Over on Twitter I recently had a brief conversation with Travis Roeder and Cameron Soran about new Baylor offensive coordinator Larry Fedora’s fondness for power run schemes. I think this is the tweet that kickstarted the convo about his power run game.
Baylor has been uniquely power run oriented since their rise under Art Briles. Smashmouth spread schemes in general are all about combining the hard-hitting punch of the power run scheme and then the multiplier effects of tempo, spacing, and speed on the perimeter. RPOs and play-action are often the bridge between the old spread world and the power run game and they are rarely more devastating than with power’s guard-pulling actions.
Since power has defined much of Baylor’s approach for the last 10 years, and will probably continue to do so under the new management, I thought I’d give a little history on the different iterations.
Art Briles’ power run game
I mention this quite a lot in my book…
Art Briles really hammered the extreme stresses for defenses trying to check big, mauling players in the box while also trying to cover sub 11.00 100m track stars running screens, hitches, and adjustable vertical routes from wide splits. The Baylor wideouts used to refer to the offense as “vertical or not” because Briles’ deep choice routes made up such a significant chunk of the playbook.
The deep choice routes were designed to get whichever track star wideout was facing a DB that couldn’t run with him into an opportunity to go vertical on them in a 1-on-1 matchup and just run to open grass where the Baylor quarterback would lead them. They had a ton of varieties of power run game and could just pair the power run sequence with the route combination that created maximal formational and personnel stress on an opponent.
For instance, Baylor came back from a 58-37 deficit against TCU in 2014 because they realized on their next drive after throwing the pick-6 that made it 58-37 that the Frogs couldn’t figure out how to fit their D-gap power run scheme. Once they figured that out?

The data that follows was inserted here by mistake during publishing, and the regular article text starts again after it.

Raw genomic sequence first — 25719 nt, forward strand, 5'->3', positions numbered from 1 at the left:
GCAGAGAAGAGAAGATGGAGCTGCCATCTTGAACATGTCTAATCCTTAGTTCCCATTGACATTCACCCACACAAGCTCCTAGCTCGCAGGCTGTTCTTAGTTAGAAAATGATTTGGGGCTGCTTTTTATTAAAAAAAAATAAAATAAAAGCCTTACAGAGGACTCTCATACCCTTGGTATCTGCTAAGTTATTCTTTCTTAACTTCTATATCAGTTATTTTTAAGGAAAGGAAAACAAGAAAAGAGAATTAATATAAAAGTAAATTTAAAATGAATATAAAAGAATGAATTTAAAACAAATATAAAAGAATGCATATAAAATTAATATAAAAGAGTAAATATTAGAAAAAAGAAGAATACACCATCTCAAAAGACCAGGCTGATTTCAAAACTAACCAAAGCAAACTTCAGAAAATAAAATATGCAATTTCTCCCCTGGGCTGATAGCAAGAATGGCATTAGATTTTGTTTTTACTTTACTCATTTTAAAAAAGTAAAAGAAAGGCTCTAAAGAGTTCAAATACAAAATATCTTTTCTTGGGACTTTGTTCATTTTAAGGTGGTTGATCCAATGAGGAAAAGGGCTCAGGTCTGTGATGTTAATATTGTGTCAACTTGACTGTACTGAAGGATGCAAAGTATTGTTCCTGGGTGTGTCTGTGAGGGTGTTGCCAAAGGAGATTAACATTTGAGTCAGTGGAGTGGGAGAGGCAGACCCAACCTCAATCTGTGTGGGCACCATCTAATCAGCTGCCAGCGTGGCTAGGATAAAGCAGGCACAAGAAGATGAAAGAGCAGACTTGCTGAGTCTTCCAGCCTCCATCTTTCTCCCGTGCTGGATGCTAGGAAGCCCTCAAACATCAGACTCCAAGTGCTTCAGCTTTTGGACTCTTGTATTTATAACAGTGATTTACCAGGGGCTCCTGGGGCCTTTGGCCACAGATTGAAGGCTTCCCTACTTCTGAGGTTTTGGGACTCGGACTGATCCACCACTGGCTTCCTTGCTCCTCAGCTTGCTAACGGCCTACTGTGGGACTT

Four play, 45-yard touchdown drive. 58-44
Five play, 92-yard touchdown drive. 58-51
Five play, 91-yard touchdown drive, 58-58. Here were the last two plays in that game-tying drive:
They ran it four more times on the final, game-winning field goal drive.
The struggle for TCU was that there was a double team that needed dealing with, there was an extra gap created by lining up the tight end on the line of scrimmage, and then there was a moving gap created by pulling the guard. But unlike Power-O or A-gap power, the Bears didn’t pull the guard behind the double team but outside of the tight end.
So there are five interior gaps, one of which is moving, two edge gaps, and a double team. And of course the biggest challenge of the Briles offense is that on top of that, Baylor is holding the defensive backs extra wide and deep with the RPOs. The Frogs couldn’t defend that wide edge alley where the guard was pulling without yielding either gaping cutback lanes or leaving defensive backs 1-on-1 outside. The extra wide splits made the alley really big and hard to defend and when the Bears pulled a guard to lead through it? Too much. So the Bears scored a ton of points very quickly and won 61-58.
Gary Patterson mentioned the scheme in his post-game presser, furious that his defense couldn’t figure out how to fit it properly in the moment. Baylor’s tempo and the way they CONSTANTLY took deep shots on opponents had a way of psychologically unnerving and undoing defenders.
Of course Briles was eventually given the boot, well before anyone had really worked out how to defend his offense, because of his part in institutional failures at Baylor. Moving on to the next era…
Matt Rhule’s “revenant” offense
When Matt Rhule was first hired by Baylor I noted that his Temple offense included a very effective anti-spread version of the power run game. I called this approach the “revenant offense” since that movie includes a famous scene of Leonardo DiCaprio being brutally mauled by a Grizzly bear.
Here’s the run scheme:
It’s actually kinda similar to Art Briles’ D-gap power scheme in some sense. But instead of using RPOs and vertical deep shots, Rhule would get an extra tight end AND fullback on the field to create additional gaps and pull defenders who had no business trying to stop power into the run fit. This D-gap power scheme would have the fullback lead and kick out the edge player, who was often a hapless cornerback.
The Bears used this scheme some in 2017 and 2018, notably while playing Jalen Hurd at running back, and then developed some different versions that were extremely useful in 2019.